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Like many congenital conditions, some cases of cystic fibrosis are more severe than others. Symptoms may be evident at birth or not appear until well into adulthood.
While about 15 percent of cases aren't diagnosed until childhood or later, thanks to advances in medical technology, tests such as genetic screenings, prenatal screenings and, in all states, required newborn screenings, more and more cases are being detected in newborns ... and even earlier. These early diagnoses help to ensure that people with CF get to live longer healthier lives.
Of course, testing doesn't stop with the initial diagnosis. CF patients deal with many medical challenges, and have risks for developing infections and related conditions such as diabetes, liver damage and lung disease or damage. For that reason, the kids, teens and adults we see in our CF Center are tested for varying issues on a quarterly and annual basis, as well as anytime there is a suspected issue or condition.
To help you understand the testing, we've provided information on the most common tests we perform, both for initial diagnosis and in our ongoing care.
If you have a family history of CF or a partner who has CF (or a family history of it) and you're planning a pregnancy, you may want to find out whether you're a CF carrier.
People who have one normal CFTR gene and one faulty CFTR gene are CF carriers. CF carriers usually have no symptoms of CF and live normal lives. However, carriers can pass faulty CFTR genes on to their children. And, if both you and your partner are carriers, the chances that you'll have a child with CF increase.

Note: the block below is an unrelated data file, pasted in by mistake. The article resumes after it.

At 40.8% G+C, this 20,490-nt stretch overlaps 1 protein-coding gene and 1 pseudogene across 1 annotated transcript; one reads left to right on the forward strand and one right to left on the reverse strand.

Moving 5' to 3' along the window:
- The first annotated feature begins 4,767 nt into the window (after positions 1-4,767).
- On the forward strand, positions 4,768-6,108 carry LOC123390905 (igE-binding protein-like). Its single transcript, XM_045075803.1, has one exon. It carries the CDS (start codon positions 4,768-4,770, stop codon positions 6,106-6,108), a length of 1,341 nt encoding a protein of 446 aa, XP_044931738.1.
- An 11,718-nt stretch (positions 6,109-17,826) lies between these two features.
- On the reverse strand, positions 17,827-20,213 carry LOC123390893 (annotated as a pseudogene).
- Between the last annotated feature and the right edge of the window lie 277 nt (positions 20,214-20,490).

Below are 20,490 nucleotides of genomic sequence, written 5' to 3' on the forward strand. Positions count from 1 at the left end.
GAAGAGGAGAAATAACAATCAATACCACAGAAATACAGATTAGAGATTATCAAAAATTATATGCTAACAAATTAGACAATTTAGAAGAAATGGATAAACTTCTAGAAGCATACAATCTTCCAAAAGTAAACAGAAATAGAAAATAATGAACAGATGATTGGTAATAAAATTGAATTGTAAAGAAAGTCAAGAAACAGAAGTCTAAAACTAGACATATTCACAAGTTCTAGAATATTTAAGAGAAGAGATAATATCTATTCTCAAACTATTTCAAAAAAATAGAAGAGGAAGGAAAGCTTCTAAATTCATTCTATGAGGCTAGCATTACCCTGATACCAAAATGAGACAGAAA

A genetics counselor can test a blood or saliva sample to find out whether you have a faulty CF gene. This type of testing can detect faulty CF genes in 9 out of 10 cases.
Pulmonary function test – also called spirometry, or breathing test, is a quick test to see how well you or your child's lungs are working. The test doesn't hurt and usually includes a mouthpiece and noseclips. The test is usually attempted by the time you reach the age of 5. Lung volume testing is an additional test that is performed when you or your child turns 8 years old.
Every person with CF was born with CF. It's a genetic disease that begins with conception. Each person with CF got a gene for this disease from both the mother and the father. Therefore, a CF fragment gene is present on both sides of the family.
The CF gene was identified in 1989. Finding the gene and learning why it causes CF has led to research on new ways to treat CF. All people with a positive sweat test should have a genetic test done to find which genes are causing the disease. This will help guide treatment as we learn more about the genetics of CF and new treatments are developed.
If you're pregnant, prenatal genetic tests can show whether your fetus has CF. These tests include amniocentesis (AM-ne-o-sen-TE-sis) and chorionic villus (ko-re-ON-ik VIL-us) sampling (CVS).
In amniocentesis, your doctor inserts a hollow needle through your abdominal wall into your uterus. He or she removes a small amount of fluid from the sac around your baby. The fluid is tested to see whether both of your baby's CFTR genes are normal.